Image of RPAs in AustinThe Austin Independent School District (ISD), led by anti-racism expert and consultant Angela Ward, Ph.D., is a prime example of how a school district is addressing issues of persistent racism at the system level. (Photo, right: Austin ISD education leaders attend a CP&I training.)

Within Austin ISD, almost 60 percent of students are Latinx, approximately 7 percent are Black, and 30 percent are white. As often is the case, school populations reflect patterns of segregation across the city, and the majority of teachers are white women. While, in recent years, Austin ISD has improved student test scores and hired and retained more qualified teachers, these improvements are unevenly distributed and tend to occur in primarily affluent, well-educated, largely white neighborhoods.

Austin ISD is not unique in its student demographics, but it is unique in its approach and dedication to implementing equity-focused social and emotional learning programs. Over the past 10 years, Ward has supported and initiated system-level changes within Austin ISD to provide safe and supportive schools for all students and families—especially those of color.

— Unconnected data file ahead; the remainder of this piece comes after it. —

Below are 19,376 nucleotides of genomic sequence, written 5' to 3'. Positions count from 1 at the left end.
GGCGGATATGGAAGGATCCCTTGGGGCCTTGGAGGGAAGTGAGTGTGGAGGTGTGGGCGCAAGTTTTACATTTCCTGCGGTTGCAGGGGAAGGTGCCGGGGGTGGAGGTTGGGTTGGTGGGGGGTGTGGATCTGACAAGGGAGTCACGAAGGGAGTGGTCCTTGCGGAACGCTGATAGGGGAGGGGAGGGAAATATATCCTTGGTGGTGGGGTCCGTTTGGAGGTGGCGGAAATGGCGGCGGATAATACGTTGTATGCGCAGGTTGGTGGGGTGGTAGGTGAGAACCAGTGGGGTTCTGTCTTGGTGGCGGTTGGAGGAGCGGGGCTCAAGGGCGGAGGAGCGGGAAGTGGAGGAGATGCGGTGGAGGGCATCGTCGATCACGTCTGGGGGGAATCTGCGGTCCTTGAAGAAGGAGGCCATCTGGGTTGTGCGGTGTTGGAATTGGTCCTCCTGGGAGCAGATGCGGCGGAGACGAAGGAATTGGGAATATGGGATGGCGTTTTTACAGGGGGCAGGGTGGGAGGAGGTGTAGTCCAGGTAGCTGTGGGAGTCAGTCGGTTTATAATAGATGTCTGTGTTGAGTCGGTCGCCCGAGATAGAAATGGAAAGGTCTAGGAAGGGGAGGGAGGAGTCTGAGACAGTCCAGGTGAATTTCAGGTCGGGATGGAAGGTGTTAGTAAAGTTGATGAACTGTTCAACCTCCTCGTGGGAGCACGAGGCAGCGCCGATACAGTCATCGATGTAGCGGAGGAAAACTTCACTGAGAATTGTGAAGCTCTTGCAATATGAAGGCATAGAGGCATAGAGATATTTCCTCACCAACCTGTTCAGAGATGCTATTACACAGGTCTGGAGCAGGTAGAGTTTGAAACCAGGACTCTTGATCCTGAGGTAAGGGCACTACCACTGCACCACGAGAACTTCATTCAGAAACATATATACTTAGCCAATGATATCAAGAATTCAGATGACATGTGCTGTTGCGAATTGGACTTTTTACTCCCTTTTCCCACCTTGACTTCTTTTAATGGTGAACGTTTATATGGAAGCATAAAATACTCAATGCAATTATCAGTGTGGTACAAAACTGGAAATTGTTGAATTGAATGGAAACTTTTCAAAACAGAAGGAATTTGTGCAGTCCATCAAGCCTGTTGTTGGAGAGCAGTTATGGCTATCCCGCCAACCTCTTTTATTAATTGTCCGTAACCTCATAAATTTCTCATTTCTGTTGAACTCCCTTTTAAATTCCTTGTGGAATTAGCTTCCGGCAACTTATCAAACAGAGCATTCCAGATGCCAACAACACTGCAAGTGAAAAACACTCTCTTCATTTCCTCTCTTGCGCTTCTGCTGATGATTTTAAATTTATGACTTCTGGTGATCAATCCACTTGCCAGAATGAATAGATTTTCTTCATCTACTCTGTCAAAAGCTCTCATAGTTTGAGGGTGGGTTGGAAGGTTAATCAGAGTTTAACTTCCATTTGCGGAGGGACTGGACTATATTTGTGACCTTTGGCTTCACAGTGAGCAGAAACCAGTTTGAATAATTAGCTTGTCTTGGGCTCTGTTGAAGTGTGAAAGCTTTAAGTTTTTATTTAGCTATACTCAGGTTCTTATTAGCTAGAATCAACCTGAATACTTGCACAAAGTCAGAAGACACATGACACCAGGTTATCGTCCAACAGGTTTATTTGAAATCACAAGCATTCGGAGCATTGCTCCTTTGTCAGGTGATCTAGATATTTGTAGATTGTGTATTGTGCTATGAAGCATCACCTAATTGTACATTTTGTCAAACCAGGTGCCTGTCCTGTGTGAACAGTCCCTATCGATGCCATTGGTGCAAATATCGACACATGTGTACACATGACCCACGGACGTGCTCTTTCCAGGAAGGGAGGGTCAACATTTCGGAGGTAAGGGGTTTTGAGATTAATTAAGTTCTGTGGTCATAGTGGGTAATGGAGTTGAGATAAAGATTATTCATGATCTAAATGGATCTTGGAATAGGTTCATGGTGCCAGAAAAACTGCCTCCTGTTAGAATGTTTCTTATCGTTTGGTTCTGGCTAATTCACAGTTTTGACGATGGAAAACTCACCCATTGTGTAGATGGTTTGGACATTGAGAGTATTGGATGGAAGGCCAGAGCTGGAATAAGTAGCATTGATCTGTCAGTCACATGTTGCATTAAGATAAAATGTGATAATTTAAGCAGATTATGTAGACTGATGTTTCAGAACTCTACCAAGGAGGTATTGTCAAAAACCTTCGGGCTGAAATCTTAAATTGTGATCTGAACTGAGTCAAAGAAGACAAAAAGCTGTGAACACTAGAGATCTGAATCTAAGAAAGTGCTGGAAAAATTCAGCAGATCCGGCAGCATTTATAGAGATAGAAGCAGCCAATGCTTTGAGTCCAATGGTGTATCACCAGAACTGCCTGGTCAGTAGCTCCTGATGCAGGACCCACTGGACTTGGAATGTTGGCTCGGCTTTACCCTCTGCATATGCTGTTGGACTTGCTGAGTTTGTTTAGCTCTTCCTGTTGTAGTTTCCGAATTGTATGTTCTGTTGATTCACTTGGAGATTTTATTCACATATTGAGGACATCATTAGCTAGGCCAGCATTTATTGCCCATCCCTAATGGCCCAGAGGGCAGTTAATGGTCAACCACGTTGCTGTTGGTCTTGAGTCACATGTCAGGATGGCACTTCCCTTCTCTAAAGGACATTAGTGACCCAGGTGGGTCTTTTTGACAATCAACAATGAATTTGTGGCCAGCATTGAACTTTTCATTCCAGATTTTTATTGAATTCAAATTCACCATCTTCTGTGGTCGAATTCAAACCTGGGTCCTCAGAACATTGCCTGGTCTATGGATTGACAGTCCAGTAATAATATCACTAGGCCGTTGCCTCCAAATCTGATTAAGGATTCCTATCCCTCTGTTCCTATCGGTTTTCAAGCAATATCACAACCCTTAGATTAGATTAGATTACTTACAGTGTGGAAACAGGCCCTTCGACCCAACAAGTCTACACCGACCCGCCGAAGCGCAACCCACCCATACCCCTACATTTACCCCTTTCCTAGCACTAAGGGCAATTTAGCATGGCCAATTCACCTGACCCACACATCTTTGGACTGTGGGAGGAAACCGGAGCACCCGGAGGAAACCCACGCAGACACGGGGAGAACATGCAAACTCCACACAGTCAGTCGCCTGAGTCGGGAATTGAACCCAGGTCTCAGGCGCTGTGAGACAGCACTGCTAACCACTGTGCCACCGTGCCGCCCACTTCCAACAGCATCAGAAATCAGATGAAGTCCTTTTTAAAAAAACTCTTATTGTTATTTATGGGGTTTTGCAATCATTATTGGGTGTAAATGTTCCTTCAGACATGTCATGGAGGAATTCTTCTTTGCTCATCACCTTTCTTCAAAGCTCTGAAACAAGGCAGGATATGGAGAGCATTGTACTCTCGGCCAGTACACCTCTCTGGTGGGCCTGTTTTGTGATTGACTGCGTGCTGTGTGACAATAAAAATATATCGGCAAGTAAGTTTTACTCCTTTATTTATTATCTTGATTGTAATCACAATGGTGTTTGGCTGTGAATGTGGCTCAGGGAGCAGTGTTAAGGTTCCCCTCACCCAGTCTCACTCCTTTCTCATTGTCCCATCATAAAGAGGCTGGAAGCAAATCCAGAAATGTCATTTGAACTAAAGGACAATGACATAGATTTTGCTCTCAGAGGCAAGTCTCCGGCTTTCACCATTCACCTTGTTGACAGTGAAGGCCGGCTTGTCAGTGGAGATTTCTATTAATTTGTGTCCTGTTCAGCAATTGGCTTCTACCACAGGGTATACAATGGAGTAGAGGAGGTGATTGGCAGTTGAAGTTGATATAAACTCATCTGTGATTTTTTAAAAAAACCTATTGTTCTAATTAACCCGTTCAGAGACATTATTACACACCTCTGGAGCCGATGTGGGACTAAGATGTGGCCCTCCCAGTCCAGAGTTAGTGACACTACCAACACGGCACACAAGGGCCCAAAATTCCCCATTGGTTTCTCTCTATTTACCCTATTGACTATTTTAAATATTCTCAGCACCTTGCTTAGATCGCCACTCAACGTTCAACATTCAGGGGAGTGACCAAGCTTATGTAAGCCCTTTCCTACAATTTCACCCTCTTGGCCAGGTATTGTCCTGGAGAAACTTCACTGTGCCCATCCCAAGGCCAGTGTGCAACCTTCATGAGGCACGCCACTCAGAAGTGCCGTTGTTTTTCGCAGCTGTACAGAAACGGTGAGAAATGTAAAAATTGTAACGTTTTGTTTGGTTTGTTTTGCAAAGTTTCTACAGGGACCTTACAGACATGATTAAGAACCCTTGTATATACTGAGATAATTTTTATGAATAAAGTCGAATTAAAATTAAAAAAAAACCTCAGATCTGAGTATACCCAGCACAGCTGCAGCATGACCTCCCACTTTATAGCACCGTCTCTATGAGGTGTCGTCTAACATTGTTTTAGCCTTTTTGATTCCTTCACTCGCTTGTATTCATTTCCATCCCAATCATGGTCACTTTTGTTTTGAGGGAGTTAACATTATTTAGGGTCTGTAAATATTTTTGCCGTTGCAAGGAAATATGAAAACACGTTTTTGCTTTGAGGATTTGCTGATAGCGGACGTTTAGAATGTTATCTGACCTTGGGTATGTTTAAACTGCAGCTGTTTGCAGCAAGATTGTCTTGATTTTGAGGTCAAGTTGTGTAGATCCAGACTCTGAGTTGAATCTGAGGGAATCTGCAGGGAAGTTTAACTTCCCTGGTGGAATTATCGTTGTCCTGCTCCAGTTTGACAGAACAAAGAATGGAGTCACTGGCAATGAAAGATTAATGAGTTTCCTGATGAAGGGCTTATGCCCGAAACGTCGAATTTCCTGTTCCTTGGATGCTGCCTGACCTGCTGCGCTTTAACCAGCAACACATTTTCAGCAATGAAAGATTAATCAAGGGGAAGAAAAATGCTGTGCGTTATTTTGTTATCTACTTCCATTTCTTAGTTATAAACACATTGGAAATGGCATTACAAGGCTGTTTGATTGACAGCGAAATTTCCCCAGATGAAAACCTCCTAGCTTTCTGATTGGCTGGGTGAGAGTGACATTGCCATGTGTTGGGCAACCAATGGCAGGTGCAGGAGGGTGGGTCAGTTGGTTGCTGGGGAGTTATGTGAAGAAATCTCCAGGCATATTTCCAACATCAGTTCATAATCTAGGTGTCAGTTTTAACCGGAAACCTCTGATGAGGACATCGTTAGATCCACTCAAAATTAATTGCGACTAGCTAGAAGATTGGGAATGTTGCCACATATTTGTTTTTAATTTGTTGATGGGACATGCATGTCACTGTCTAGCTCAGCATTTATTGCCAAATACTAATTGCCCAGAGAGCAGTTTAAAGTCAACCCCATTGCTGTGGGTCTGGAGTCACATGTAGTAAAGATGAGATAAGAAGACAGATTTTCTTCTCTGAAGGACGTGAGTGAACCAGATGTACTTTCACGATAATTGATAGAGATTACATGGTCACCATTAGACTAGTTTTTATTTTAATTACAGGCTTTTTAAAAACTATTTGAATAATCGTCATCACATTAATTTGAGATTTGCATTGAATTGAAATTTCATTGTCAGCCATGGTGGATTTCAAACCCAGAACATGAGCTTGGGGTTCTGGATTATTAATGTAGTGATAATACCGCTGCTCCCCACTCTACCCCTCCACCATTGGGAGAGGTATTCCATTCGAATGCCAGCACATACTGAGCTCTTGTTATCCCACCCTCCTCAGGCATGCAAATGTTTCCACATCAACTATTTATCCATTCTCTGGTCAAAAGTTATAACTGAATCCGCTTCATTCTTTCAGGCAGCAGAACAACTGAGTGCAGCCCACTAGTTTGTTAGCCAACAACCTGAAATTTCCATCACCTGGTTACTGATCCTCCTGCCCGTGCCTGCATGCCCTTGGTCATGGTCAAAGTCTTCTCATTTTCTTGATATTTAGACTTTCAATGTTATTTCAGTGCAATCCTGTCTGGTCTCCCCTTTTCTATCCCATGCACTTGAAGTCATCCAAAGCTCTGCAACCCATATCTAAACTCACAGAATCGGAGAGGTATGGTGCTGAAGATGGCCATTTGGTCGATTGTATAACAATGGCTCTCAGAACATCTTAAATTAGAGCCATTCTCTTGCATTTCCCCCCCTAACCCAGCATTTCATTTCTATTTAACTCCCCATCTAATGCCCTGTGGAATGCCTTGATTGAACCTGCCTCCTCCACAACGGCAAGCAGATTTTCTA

Austin ISD’s Cultural Proficiency and Inclusiveness (CP&I) team, led by Ward, includes Culturally Responsive Restorative Practice Associates, who work across 11 schools; CP&I specialists; and a coordinator for restorative practices. Many of the team’s ongoing efforts focus on the system level and are sustained through deep engagement with administrators, educators, and families. Grant programs at the local, state, and federal level support the team’s work.

Here are a few ways in which the CP&I team works at both the system and individual levels to establish safe, supportive learning environments for all:

"Unless we fully recognize how the system—replete with institutionalized racism and privilege—is embedded within the solution, we will only be able to achieve minimal shifts for young people and their families."
  1. Initiating change among district and school leaders and staff: As the CP&I team has expanded its reach, more district and campus leaders and school staff began to understand how their personal lens affects how they make decisions for the students and families in their care. Austin ISD staff have engaged in anti-racist dialogue and identified and removed barriers that stand in their way of helping students succeed.